For example, the user database stolen and leaked from the DDoS-for-hire service “panic-stresser[dot]xyz” shows that a PayPal account tied to the email address eadeh_andrew@yahoo.com paid $5 to cover a subscription for a user named “jeremywade;” The leaked Panicstresser database shows the Jeremywade account was tied to the email address xdavros@gmail.com, and that the account was created in July 2012.

The leaked Panicstresser database also showed that the first login for that Jeremywade account came from the Internet address 68.41.238.208, which is a dynamic Internet address assigned to residential customers of Comcast Communications in Michigan.

According to a large number of forum postings, it appears that whoever used the xdavros@gmail.com address also created several variations on that address, including alexdavros@gmail.com, davrosalex3@yahoo.com, davrosalex4@yahoo.com, as well as themarketsales@gmail.com.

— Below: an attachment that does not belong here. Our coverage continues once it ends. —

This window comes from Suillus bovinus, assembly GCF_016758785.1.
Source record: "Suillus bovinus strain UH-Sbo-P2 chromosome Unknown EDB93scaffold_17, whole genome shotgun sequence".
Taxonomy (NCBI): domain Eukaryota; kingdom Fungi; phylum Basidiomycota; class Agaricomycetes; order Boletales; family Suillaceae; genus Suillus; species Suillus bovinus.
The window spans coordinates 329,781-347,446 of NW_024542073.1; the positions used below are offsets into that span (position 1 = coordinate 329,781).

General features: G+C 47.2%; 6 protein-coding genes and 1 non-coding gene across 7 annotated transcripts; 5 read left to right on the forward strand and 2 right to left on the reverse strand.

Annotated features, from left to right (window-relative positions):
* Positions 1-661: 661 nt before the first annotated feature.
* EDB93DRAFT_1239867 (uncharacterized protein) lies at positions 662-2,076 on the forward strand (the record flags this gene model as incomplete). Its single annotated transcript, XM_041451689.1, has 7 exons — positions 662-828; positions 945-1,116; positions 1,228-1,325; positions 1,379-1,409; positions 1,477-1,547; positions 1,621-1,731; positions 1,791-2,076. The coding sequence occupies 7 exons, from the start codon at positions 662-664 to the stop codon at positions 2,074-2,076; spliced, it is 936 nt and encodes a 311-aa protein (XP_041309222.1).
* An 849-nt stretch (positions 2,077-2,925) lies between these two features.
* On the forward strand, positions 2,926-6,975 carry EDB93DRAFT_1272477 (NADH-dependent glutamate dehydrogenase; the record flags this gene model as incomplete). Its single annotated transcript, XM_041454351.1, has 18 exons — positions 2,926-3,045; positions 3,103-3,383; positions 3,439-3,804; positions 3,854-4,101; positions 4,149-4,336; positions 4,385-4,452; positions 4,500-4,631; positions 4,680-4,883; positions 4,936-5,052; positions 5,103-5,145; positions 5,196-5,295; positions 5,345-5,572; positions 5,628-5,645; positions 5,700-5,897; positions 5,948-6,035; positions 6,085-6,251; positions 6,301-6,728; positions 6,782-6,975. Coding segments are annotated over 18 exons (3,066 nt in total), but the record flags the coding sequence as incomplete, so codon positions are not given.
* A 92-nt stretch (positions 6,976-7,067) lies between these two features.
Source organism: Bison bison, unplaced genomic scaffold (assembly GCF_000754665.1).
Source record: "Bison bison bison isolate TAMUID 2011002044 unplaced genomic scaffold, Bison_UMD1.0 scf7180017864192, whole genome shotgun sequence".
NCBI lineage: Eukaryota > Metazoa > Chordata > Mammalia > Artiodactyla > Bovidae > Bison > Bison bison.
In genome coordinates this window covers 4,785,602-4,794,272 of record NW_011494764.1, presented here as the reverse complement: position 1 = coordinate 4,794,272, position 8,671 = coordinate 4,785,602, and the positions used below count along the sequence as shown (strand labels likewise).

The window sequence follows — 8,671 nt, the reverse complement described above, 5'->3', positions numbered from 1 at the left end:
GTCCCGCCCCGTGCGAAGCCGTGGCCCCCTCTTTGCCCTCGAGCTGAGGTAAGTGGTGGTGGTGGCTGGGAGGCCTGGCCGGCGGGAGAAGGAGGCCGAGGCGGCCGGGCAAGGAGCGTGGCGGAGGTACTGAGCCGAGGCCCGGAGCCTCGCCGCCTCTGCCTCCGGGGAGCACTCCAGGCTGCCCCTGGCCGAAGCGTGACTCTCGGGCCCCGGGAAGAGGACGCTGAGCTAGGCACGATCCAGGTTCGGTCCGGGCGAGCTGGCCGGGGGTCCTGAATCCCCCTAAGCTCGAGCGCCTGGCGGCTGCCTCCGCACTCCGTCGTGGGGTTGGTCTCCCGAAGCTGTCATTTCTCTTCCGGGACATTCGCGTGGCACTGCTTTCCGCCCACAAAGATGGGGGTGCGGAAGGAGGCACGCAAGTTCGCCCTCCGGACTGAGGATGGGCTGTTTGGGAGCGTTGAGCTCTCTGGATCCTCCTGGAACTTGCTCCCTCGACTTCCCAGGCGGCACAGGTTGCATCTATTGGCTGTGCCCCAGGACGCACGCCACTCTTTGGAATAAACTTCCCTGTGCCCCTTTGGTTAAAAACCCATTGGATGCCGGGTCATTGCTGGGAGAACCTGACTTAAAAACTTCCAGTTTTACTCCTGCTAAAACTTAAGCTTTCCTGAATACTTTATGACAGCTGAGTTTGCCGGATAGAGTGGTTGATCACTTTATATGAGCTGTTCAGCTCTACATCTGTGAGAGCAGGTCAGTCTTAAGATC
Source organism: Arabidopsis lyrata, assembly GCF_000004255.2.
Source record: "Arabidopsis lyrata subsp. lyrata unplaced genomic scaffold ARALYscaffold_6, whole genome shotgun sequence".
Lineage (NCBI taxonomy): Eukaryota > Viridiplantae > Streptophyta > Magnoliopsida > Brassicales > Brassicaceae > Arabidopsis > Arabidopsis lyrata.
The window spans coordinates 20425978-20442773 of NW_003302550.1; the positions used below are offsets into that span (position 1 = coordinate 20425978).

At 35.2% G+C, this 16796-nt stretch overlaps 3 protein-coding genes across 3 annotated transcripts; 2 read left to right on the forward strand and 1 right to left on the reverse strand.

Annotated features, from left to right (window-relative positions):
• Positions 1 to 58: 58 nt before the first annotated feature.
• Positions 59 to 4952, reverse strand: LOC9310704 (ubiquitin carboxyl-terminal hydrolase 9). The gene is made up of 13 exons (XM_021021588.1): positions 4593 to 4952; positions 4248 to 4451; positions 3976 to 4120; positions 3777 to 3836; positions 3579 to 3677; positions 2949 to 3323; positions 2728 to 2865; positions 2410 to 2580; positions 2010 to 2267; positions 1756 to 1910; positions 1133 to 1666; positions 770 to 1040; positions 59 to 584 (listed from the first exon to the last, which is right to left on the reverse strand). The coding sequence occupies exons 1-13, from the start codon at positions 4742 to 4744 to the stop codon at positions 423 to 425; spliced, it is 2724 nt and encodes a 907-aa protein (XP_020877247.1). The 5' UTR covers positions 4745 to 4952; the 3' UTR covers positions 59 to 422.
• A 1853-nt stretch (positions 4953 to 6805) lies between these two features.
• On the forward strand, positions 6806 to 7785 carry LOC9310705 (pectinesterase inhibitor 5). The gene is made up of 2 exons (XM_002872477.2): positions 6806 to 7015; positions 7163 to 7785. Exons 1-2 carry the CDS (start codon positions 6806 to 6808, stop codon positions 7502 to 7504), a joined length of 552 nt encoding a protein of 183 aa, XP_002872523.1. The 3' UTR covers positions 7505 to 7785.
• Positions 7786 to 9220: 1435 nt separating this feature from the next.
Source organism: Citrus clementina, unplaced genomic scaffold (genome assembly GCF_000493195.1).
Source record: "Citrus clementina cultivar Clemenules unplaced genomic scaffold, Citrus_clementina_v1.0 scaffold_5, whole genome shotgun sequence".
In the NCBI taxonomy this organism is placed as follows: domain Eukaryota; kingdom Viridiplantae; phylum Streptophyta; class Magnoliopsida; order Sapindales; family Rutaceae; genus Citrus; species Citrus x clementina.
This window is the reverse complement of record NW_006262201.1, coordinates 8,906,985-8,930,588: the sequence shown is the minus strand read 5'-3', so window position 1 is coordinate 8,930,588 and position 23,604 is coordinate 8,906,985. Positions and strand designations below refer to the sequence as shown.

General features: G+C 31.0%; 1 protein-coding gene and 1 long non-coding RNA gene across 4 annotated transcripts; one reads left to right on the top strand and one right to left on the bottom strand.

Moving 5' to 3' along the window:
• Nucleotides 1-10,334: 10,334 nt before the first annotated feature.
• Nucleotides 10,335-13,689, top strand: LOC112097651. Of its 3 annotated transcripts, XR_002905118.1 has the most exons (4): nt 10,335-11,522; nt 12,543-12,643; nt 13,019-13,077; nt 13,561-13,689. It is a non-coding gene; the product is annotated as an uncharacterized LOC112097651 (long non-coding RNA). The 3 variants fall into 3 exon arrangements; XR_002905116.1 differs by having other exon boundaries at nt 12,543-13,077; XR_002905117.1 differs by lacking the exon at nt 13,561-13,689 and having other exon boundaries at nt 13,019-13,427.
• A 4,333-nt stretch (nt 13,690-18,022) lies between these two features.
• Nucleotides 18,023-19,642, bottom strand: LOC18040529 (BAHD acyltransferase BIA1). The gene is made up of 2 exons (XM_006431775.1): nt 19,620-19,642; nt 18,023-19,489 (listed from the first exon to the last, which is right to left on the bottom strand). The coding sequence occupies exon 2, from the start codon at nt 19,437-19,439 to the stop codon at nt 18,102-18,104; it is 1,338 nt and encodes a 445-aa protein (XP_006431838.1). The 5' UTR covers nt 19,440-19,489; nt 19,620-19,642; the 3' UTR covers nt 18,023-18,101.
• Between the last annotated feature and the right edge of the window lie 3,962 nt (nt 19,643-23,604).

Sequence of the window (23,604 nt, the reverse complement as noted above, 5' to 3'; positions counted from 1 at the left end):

The Gmail account xdavros@gmail.com was used to register at least four domain names almost six years ago in 2011. Two of those domains — daily-streaming.com and tiny-chats.com — were originally registered to a “Nick Davros” at 3757 Dunes Parkway, Muskegon, Mich. The other two were registered to a Nick or Alex Davros at 868 W. Hile Rd., Muskegon, Mich. All four domain registration records included the phone number +12313430295.